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Jean-Marie Galing

Art Resource Teacher
Fairfax County Public Schools
Primary (5 to 8 years old), Elementary (9 to 12 years old), Middle School (13 to 15 years old), High School (16 to 18 years old)
Teacher/Educator, Curriculum Developer
Visual Arts, Arts :
Art Resource Teacher

Jean-Marie Galing's collections

 

Reimagining the Statue of Liberty

<p>This collection asks students to explore the importance of national symbols to our cultural, political, and collective identity. By examining the Statue of Liberty, and its many reinterpretations, students will consider difficult questions facing us today: Who is included? Who decides? Why and how do people use national symbols as a way to protest? How have our notions and ideals of liberty changed over time? [Collection adapted from <em>Toward a More Inclusive America</em> collection by Philippa Rappoport.]</p> <p>Included here are </p> <ul><li>images of the artifacts and supporting objects</li><li>suggested Thinking Routines - "See, Think, Wonder," "Think, Feel, Care," and "The 3 Ys" - from Harvard's Project Zero Artful and Global Thinking materials</li><li>supporting interpretive video</li><li>a discussion/writing prompt</li></ul> <p>For use in Social Studies, Spanish, English, Art, and American History classes<br></p> <p>#EthnicStudies #LatinoHAC </p> <p></p>
Jean-Marie Galing
20
 

Visual Tension

<p>Tension in art is represented by a balance between opposing formal elements. (Line, shape, color, value, form, texture, or space.) It can cause anxiety or excitement in the viewer. </p><p>Look at some nonrepresenttional paintings. How did the artists use the elements to create visual tension?</p><p>How could a painting represent the tension someone has experienced?</p>
Jean-Marie Galing
10
 

Controlled Environments

<p>The environments depicted by some artists evoke a sense of control and order.  Look at these artworks by Charles Sheeler, Edward Hopper, and Richard Estes. What formal elements of art or principles of design do you see that support the feeling of control?</p> <ul><li>Elements: line, shape, color, value, form, texture, space</li><li>Principles of Design: balance, contrast, emphasis, movement, pattern, rhythm, unity</li></ul>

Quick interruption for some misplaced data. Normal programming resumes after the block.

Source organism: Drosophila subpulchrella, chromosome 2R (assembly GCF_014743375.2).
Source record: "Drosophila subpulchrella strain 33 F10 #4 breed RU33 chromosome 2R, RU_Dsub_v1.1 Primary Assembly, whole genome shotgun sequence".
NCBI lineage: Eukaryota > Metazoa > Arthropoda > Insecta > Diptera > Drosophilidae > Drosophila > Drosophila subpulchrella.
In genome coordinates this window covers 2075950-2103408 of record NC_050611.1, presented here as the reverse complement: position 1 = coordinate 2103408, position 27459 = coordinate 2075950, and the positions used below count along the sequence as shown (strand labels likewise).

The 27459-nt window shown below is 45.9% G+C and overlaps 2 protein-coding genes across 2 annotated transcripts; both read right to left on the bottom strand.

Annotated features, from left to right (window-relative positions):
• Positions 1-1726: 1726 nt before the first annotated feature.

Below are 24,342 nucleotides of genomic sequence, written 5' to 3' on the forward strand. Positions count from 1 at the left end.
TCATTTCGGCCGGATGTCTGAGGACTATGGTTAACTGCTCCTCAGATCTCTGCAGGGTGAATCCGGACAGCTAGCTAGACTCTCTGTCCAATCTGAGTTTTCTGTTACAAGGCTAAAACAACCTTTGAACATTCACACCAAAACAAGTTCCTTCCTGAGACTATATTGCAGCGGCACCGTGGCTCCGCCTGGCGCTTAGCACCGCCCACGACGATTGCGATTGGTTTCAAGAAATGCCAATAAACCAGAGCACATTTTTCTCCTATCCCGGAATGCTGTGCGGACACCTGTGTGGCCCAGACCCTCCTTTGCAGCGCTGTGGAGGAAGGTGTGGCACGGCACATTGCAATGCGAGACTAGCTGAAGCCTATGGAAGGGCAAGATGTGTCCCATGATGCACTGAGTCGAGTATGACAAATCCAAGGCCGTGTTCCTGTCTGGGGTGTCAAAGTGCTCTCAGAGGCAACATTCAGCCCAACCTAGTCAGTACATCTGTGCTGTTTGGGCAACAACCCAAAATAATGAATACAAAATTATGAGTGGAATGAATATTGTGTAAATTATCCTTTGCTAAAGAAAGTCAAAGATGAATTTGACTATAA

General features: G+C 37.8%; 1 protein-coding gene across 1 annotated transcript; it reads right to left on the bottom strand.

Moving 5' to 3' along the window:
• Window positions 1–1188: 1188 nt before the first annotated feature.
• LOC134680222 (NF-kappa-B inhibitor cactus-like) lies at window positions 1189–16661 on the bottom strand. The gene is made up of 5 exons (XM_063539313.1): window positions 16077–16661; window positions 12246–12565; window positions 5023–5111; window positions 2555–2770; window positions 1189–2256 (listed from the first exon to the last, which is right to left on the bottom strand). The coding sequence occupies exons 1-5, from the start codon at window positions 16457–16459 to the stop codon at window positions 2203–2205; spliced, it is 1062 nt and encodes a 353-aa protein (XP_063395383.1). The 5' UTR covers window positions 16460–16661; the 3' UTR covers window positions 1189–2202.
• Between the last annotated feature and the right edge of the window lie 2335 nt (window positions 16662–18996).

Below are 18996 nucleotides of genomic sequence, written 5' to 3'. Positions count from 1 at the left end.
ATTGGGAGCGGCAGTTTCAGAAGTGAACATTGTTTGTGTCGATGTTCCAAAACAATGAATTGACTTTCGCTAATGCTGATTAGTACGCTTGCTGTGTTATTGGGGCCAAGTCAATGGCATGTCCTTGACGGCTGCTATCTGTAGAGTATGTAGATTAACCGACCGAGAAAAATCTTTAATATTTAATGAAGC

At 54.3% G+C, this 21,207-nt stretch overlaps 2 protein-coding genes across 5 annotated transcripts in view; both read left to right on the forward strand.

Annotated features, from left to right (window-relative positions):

Jean-Marie Galing
12
 

Abstraction Methods

<p>Artists can abstract people and objects in many ways. Which methods of abstraction can you identify in these artworks?</p> <ul><li>Simplify</li><li>Fragment (or explode; break into pieces)</li><li>Multiply </li><li>Rearrange (move the parts around)</li><li>Magnify (change the scale)</li><li>Distort (change the shape) </li><li>Morph (change into something else)</li><li>Arbitrary Colors</li></ul><p>Art making prompt: arrange some objects to draw. Then choose an abstraction method to create an artwork based on the objects you see.</p> <p></p>
Jean-Marie Galing
21
 

Relationships in Nonrepresentation

<p>What kind of relationship can you find between shapes, colors, or lines depicted in these nonrepresentational artworks? How could they symbolize a real-life relationship?</p>
Jean-Marie Galing
12
 

Body Language

<ul><li>How does a person's gaze, stance or the way they use their hands communicate a mood or feeling?</li><li>In artworks depicting two or more people, how are they interacting? What does that say about their relationship to each other?</li></ul><br /><p><br /></p>
Jean-Marie Galing
15
 

Evocative Memories

<p>Memories can evoke strong feelings and  inspire artists to tell stories in their art. Look at a selected image with a partner or table group and discuss:</p> <p></p> <ul><li>What is the story?</li><li>How do you think the person or people feel about this experience?</li><li>What do you see that makes you think they feel that way?</li><li>Have you ever had the same feeling?</li></ul><p></p>
Jean-Marie Galing
14
 

Theatre Masks

Jean-Marie Galing
10
 

Culture Lotto

<p>Images to show when playing third grade Culture Lotto game.</p>
Jean-Marie Galing
104
 

Figural Sculptures

Jean-Marie Galing
21
 

Sustainable Textiles

<p>Sustainability is about using techniques that allow for continual reuse of resources. Why might textile designers want to reuse scraps or reclaim waste fibers? What other things that get thrown away could be reused as part of a woven textile? </p> <p>ART MAKING CHALLENGE: Incorporate something recyclable in a hand-woven textile.  Consider color, texture, and how well it will perform for a particular purpose.  Would you combine the recycled items with traditional yarns or just use recycled items? Which method is likely to get the results you want?</p>
Jean-Marie Galing
10
 

Outside Fun

<p>See: Where are these people? What are they doing?</p><p>Think: Have you ever done something like that outside? </p><p>Wonder: I wonder what it would be like to go there.  What would I see, smell, taste, touch, or hear?</p><p>Choose an image and imagine yourself being in that place. Then use that as inspiration for a drawing, painting, or collage. </p>
Jean-Marie Galing
10